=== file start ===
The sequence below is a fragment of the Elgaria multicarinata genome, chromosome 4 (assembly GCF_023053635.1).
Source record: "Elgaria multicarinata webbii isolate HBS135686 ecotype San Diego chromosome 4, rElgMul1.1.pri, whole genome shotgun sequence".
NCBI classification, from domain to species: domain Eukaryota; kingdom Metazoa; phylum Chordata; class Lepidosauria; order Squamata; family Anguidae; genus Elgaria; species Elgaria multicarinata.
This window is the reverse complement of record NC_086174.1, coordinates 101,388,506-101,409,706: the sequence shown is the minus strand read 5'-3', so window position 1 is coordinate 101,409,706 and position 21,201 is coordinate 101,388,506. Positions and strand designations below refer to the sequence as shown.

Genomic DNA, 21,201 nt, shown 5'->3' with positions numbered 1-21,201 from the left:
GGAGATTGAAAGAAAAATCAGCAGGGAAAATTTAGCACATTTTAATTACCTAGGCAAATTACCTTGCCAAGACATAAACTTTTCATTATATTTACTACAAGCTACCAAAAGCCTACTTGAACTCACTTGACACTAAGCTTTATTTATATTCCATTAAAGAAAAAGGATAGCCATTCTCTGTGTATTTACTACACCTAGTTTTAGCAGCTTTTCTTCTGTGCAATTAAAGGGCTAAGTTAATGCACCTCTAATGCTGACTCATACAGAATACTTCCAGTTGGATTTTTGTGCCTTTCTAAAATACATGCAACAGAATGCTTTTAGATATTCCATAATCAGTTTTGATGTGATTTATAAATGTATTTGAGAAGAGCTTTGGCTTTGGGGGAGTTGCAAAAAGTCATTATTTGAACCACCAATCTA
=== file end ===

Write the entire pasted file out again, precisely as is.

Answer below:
The sequence below is a fragment of the Elgaria multicarinata genome, chromosome 4 (assembly GCF_023053635.1).
Source record: "Elgaria multicarinata webbii isolate HBS135686 ecotype San Diego chromosome 4, rElgMul1.1.pri, whole genome shotgun sequence".
NCBI classification, from domain to species: domain Eukaryota; kingdom Metazoa; phylum Chordata; class Lepidosauria; order Squamata; family Anguidae; genus Elgaria; species Elgaria multicarinata.
This window is the reverse complement of record NC_086174.1, coordinates 101,388,506-101,409,706: the sequence shown is the minus strand read 5'-3', so window position 1 is coordinate 101,409,706 and position 21,201 is coordinate 101,388,506. Positions and strand designations below refer to the sequence as shown.

Genomic DNA, 21,201 nt, shown 5'->3' with positions numbered 1-21,201 from the left:
GGAGATTGAAAGAAAAATCAGCAGGGAAAATTTAGCACATTTTAATTACCTAGGCAAATTACCTTGCCAAGACATAAACTTTTCATTATATTTACTACAAGCTACCAAAAGCCTACTTGAACTCACTTGACACTAAGCTTTATTTATATTCCATTAAAGAAAAAGGATAGCCATTCTCTGTGTATTTACTACACCTAGTTTTAGCAGCTTTTCTTCTGTGCAATTAAAGGGCTAAGTTAATGCACCTCTAATGCTGACTCATACAGAATACTTCCAGTTGGATTTTTGTGCCTTTCTAAAATACATGCAACAGAATGCTTTTAGATATTCCATAATCAGTTTTGATGTGATTTATAAATGTATTTGAGAAGAGCTTTGGCTTTGGGGGAGTTGCAAAAAGTCATTATTTGAACCACCAATCTA